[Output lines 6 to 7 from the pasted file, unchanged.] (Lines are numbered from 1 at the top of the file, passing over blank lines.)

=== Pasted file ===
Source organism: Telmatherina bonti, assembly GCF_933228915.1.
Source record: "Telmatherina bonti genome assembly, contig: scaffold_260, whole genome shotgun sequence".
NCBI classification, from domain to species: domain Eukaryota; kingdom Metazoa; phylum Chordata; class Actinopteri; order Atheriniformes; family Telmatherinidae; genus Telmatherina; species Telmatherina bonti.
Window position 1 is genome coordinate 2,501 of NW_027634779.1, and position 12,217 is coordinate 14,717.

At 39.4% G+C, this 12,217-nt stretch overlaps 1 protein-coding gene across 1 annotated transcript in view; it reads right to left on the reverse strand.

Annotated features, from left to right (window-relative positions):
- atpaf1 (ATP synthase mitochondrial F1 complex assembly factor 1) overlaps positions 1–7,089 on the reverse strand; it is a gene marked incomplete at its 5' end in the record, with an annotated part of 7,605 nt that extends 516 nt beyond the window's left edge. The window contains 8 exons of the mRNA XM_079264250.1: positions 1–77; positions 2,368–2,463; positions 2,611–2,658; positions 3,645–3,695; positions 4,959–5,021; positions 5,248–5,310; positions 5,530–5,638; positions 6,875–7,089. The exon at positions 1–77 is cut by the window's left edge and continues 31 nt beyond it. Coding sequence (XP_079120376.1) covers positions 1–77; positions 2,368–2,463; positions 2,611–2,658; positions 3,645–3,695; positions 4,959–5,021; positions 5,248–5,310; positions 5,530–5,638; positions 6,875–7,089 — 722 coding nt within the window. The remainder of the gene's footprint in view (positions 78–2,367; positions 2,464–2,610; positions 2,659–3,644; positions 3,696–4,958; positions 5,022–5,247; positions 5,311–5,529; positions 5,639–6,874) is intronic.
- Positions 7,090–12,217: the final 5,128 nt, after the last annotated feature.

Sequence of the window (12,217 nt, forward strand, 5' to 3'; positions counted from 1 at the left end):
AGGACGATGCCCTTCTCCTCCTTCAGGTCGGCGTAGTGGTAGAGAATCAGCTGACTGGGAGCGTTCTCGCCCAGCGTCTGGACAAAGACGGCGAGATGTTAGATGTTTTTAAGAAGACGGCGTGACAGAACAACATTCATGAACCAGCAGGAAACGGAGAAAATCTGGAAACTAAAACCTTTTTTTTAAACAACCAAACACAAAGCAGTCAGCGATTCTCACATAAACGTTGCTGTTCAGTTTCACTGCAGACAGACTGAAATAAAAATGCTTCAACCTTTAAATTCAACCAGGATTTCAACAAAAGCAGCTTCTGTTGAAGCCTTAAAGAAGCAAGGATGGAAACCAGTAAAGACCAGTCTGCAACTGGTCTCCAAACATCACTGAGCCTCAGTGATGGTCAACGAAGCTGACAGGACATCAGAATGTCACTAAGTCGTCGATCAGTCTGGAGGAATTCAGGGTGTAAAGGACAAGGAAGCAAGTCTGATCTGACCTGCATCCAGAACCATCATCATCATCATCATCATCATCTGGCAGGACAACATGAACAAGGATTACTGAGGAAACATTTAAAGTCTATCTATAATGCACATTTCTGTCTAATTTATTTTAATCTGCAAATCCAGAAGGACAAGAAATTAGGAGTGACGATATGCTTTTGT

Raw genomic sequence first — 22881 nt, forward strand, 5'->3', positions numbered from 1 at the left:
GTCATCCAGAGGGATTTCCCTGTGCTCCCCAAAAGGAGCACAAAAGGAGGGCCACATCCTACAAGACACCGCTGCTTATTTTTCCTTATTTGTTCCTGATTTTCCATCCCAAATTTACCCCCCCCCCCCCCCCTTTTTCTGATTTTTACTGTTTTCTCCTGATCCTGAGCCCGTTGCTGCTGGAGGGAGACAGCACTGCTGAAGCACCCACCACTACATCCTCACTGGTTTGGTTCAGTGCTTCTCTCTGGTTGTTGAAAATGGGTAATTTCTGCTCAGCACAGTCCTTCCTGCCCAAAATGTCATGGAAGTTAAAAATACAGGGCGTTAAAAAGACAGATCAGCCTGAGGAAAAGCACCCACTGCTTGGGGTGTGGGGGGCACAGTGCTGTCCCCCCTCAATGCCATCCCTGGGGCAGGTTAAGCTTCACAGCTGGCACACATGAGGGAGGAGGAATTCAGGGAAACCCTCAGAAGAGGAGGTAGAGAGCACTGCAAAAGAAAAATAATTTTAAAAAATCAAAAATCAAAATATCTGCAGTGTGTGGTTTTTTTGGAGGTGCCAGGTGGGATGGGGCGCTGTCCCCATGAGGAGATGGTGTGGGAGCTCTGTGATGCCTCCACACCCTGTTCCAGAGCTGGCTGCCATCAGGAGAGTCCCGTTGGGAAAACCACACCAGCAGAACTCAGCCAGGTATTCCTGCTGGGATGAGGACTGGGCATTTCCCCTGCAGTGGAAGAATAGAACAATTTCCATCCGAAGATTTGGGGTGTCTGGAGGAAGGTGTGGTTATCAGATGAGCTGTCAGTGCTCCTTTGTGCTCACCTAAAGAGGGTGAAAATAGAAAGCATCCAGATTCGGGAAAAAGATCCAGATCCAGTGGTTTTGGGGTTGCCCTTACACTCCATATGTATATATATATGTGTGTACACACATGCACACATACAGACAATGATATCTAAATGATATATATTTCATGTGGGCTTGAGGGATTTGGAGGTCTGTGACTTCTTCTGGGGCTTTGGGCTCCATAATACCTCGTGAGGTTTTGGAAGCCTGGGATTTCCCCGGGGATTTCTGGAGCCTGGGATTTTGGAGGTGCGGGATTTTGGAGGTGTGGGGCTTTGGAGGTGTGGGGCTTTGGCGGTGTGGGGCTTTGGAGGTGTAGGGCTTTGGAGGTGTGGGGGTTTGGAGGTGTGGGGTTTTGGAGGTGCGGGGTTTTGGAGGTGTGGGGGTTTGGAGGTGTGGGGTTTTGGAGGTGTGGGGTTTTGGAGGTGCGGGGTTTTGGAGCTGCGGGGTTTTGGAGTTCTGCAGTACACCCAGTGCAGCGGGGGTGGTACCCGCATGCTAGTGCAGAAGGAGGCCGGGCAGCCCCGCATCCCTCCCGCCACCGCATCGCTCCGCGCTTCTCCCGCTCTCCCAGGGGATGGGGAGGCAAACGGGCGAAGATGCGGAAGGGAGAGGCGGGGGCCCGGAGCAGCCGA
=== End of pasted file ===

Annotated features, from left to right (window-relative positions):
- atpaf1 (ATP synthase mitochondrial F1 complex assembly factor 1) overlaps positions 1–7,089 on the reverse strand; it is a gene marked incomplete at its 5' end in the record, with an annotated part of 7,605 nt that extends 516 nt beyond the window's left edge. The window contains 8 exons of the mRNA XM_079264250.1: positions 1–77; positions 2,368–2,463; positions 2,611–2,658; positions 3,645–3,695; positions 4,959–5,021; positions 5,248–5,310; positions 5,530–5,638; positions 6,875–7,089. The exon at positions 1–77 is cut by the window's left edge and continues 31 nt beyond it. Coding sequence (XP_079120376.1) covers positions 1–77; positions 2,368–2,463; positions 2,611–2,658; positions 3,645–3,695; positions 4,959–5,021; positions 5,248–5,310; positions 5,530–5,638; positions 6,875–7,089 — 722 coding nt within the window. The remainder of the gene's footprint in view (positions 78–2,367; positions 2,464–2,610; positions 2,659–3,644; positions 3,696–4,958; positions 5,022–5,247; positions 5,311–5,529; positions 5,639–6,874) is intronic.